The Office of Personnel Management’s (OPM) data breaches of 2015  left 26.1 million US citizens with their personal identifying information (PII) compromised. In December 2015, OPM issued it’s last update on the breach.  Since then, the IT side of OPM house had been charged with tightening up infrastructure.

Last week, the “Audit of the US Office of Personnel Management’s Security Assessment and Authorization Methodology” was released publicly. The bottom line from the OPM IG: “We detected significant problems”

What are the problems identified by the OPM IG?

  • The LAN/WAN system security plan (SSP) was missing relevant data about hardware, software, minor systems, and inherited controls. Additionally, the LAN/WAN SSP also failed to appropriately address several relevant controls, labeled as “not applicable.”
  •  Deficiencies in the security control testing performed as part of the LAN/WAN Authorization process likely prevented the assessors from identifying security vulnerabilities that could have been detected with an appropriately thorough test.
  • The security weaknesses detected during the LAN/WAN Authorization were not appropriately tracked in a Plan of Action and Milestones document.

OPM IG Recommendations

Complete the SSP

OPM IG recommended that the OPM IT folks complete the SSP and this time make sure it contains all the elements from the original OPM SSP and adhere to NIST guidance. Perhaps the most egregious was the lack of inventory documentation on hardware or software used within OPM. The report highlights, correctly, how without an inventory of what is attached to the network, those responsible for securing the systems will be hard pressed to design controls and protect the environment. Furthermore, they note that “an independent assessor cannot effectively evaluate the security posture of the system as a whole.” OPM promised an updated SSP.

Security controls

Of the 334 LAN/WAN security controls which the OPM IG tested, 202 were “either not satisfied or only partially satisfied.” With the security controls in such a state, “the LAN/WAN security controls assessment likely did not identify vulnerabilities that could have been detected with a thorough test. ”  The OPM IG urged OPM to conduct a thorough security controls assessment after the SSP is in place. OPM noted that their system is dynamic, and that exclusion of portions of the network was not purposeful obfuscation.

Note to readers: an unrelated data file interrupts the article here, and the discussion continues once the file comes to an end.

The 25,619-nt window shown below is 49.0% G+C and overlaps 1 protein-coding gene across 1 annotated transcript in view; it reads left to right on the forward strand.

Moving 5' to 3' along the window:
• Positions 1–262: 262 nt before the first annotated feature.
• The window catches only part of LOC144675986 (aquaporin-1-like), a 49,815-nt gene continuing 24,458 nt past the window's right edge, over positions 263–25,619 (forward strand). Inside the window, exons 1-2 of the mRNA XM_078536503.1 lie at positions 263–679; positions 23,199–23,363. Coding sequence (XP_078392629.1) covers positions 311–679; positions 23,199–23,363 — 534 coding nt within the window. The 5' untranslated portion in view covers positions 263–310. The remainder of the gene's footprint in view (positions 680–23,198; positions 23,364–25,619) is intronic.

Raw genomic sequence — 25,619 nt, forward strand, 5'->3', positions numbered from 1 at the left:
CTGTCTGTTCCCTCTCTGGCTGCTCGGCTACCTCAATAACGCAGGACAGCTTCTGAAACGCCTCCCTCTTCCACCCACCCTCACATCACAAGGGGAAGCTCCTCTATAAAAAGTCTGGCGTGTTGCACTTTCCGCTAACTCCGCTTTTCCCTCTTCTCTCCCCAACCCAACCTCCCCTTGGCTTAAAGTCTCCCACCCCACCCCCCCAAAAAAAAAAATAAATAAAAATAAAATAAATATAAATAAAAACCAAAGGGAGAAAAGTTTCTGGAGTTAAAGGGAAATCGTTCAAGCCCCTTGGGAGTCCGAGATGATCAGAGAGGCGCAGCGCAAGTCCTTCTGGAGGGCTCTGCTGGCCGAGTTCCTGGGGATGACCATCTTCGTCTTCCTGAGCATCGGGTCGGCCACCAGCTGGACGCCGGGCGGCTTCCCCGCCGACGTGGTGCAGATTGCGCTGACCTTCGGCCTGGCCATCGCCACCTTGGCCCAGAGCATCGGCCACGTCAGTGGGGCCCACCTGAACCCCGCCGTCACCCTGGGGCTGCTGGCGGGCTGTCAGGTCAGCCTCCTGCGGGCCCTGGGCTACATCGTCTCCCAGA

Plan of Action

The absence of a comprehensive plan of action and milestones document leaves one guessing as to the current state of remediation to deficiencies found during testing and assessments. For those looking in from afar it may seem like a “duh” moment when we learn that there is no bingo-card checking off the identified weaknesses and remediation status. When challenged, OPM did provide a plan of action document, which contained 15 independent assessor findings. The OPM IG found that the plan of action was short 51 findings, as the assessor had found 66 findings.

OPM restructured its IT team following the 2015 breaches. They continue in their role within the security clearance process, and millions of US citizens have entrusted OPM with their most sensitive data (their SF-86, the results of background interviews on each cleared individual and the adjudication decision on the granting of security clearances authorizing access to US national security information).

OPM has an obligation to get it right, or the events of 2015 are destined to be replicated. The nation’s adversaries have not disappeared, they are enhancing and retooling their own capabilities, as millions of OPM files remain the mother load of assessment information for the hostile foreign intelligence adversary.

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Christopher Burgess (@burgessct) is an author and speaker on the topic of security strategy. Christopher, served 30+ years within the Central Intelligence Agency. He lived and worked in South Asia, Southeast Asia, the Middle East, Central Europe, and Latin America. Upon his retirement, the CIA awarded him the Career Distinguished Intelligence Medal, the highest level of career recognition. Christopher co-authored the book, “Secrets Stolen, Fortunes Lost, Preventing Intellectual Property Theft and Economic Espionage in the 21st Century” (Syngress, March 2008). He is the founder of